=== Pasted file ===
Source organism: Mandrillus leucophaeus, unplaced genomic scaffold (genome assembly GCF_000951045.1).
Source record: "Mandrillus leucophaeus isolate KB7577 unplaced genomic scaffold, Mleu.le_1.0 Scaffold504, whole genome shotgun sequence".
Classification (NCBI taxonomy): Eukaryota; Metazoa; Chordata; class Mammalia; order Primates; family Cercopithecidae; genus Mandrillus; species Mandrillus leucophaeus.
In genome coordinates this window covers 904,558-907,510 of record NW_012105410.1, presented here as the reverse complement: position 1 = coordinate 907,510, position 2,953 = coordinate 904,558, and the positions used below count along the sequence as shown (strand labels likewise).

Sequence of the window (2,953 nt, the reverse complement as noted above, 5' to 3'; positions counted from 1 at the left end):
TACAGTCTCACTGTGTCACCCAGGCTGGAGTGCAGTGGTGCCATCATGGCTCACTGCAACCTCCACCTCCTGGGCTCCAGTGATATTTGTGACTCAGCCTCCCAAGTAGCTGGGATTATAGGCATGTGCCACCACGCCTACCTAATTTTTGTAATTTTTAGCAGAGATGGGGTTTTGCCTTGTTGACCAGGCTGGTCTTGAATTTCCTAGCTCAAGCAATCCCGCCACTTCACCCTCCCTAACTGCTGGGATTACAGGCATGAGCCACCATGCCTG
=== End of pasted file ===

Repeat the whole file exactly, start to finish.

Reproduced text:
Source organism: Mandrillus leucophaeus, unplaced genomic scaffold (genome assembly GCF_000951045.1).
Source record: "Mandrillus leucophaeus isolate KB7577 unplaced genomic scaffold, Mleu.le_1.0 Scaffold504, whole genome shotgun sequence".
Classification (NCBI taxonomy): Eukaryota; Metazoa; Chordata; class Mammalia; order Primates; family Cercopithecidae; genus Mandrillus; species Mandrillus leucophaeus.
In genome coordinates this window covers 904,558-907,510 of record NW_012105410.1, presented here as the reverse complement: position 1 = coordinate 907,510, position 2,953 = coordinate 904,558, and the positions used below count along the sequence as shown (strand labels likewise).

Sequence of the window (2,953 nt, the reverse complement as noted above, 5' to 3'; positions counted from 1 at the left end):
TACAGTCTCACTGTGTCACCCAGGCTGGAGTGCAGTGGTGCCATCATGGCTCACTGCAACCTCCACCTCCTGGGCTCCAGTGATATTTGTGACTCAGCCTCCCAAGTAGCTGGGATTATAGGCATGTGCCACCACGCCTACCTAATTTTTGTAATTTTTAGCAGAGATGGGGTTTTGCCTTGTTGACCAGGCTGGTCTTGAATTTCCTAGCTCAAGCAATCCCGCCACTTCACCCTCCCTAACTGCTGGGATTACAGGCATGAGCCACCATGCCTG